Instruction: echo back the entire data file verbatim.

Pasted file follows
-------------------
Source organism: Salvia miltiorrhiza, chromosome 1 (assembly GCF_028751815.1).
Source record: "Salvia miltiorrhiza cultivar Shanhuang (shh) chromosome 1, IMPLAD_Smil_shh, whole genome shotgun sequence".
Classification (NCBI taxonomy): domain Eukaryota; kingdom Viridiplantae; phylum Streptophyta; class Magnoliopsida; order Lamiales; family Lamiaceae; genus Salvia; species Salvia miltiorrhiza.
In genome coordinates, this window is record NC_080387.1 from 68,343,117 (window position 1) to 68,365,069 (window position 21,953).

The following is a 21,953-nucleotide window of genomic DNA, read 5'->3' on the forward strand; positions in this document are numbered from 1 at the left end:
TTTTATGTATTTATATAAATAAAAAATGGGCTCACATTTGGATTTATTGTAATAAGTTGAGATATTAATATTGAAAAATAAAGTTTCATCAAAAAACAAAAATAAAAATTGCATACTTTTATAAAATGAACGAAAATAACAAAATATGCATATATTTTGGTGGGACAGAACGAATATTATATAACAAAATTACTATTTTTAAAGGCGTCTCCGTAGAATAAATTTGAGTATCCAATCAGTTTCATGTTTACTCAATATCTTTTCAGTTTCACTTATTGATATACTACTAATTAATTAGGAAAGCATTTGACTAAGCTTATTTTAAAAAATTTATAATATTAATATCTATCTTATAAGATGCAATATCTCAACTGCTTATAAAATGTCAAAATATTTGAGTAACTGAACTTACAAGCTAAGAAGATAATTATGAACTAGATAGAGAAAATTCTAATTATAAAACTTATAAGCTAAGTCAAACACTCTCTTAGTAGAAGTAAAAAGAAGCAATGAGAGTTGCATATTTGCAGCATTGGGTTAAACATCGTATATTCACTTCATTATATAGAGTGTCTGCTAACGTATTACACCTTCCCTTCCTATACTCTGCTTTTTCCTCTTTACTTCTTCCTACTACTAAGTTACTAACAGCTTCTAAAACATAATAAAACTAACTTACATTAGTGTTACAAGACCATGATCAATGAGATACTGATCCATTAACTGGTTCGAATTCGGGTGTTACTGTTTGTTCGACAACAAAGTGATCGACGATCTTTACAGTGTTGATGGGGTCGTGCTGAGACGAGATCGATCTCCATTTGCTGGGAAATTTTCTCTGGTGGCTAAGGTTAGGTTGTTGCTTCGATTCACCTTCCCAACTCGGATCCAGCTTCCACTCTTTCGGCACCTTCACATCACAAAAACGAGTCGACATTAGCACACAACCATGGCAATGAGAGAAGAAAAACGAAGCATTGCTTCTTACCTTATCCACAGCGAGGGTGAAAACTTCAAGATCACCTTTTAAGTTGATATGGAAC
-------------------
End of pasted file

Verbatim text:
Source organism: Salvia miltiorrhiza, chromosome 1 (assembly GCF_028751815.1).
Source record: "Salvia miltiorrhiza cultivar Shanhuang (shh) chromosome 1, IMPLAD_Smil_shh, whole genome shotgun sequence".
Classification (NCBI taxonomy): domain Eukaryota; kingdom Viridiplantae; phylum Streptophyta; class Magnoliopsida; order Lamiales; family Lamiaceae; genus Salvia; species Salvia miltiorrhiza.
In genome coordinates, this window is record NC_080387.1 from 68,343,117 (window position 1) to 68,365,069 (window position 21,953).

The following is a 21,953-nucleotide window of genomic DNA, read 5'->3' on the forward strand; positions in this document are numbered from 1 at the left end:
TTTTATGTATTTATATAAATAAAAAATGGGCTCACATTTGGATTTATTGTAATAAGTTGAGATATTAATATTGAAAAATAAAGTTTCATCAAAAAACAAAAATAAAAATTGCATACTTTTATAAAATGAACGAAAATAACAAAATATGCATATATTTTGGTGGGACAGAACGAATATTATATAACAAAATTACTATTTTTAAAGGCGTCTCCGTAGAATAAATTTGAGTATCCAATCAGTTTCATGTTTACTCAATATCTTTTCAGTTTCACTTATTGATATACTACTAATTAATTAGGAAAGCATTTGACTAAGCTTATTTTAAAAAATTTATAATATTAATATCTATCTTATAAGATGCAATATCTCAACTGCTTATAAAATGTCAAAATATTTGAGTAACTGAACTTACAAGCTAAGAAGATAATTATGAACTAGATAGAGAAAATTCTAATTATAAAACTTATAAGCTAAGTCAAACACTCTCTTAGTAGAAGTAAAAAGAAGCAATGAGAGTTGCATATTTGCAGCATTGGGTTAAACATCGTATATTCACTTCATTATATAGAGTGTCTGCTAACGTATTACACCTTCCCTTCCTATACTCTGCTTTTTCCTCTTTACTTCTTCCTACTACTAAGTTACTAACAGCTTCTAAAACATAATAAAACTAACTTACATTAGTGTTACAAGACCATGATCAATGAGATACTGATCCATTAACTGGTTCGAATTCGGGTGTTACTGTTTGTTCGACAACAAAGTGATCGACGATCTTTACAGTGTTGATGGGGTCGTGCTGAGACGAGATCGATCTCCATTTGCTGGGAAATTTTCTCTGGTGGCTAAGGTTAGGTTGTTGCTTCGATTCACCTTCCCAACTCGGATCCAGCTTCCACTCTTTCGGCACCTTCACATCACAAAAACGAGTCGACATTAGCACACAACCATGGCAATGAGAGAAGAAAAACGAAGCATTGCTTCTTACCTTATCCACAGCGAGGGTGAAAACTTCAAGATCACCTTTTAAGTTGATATGGAAC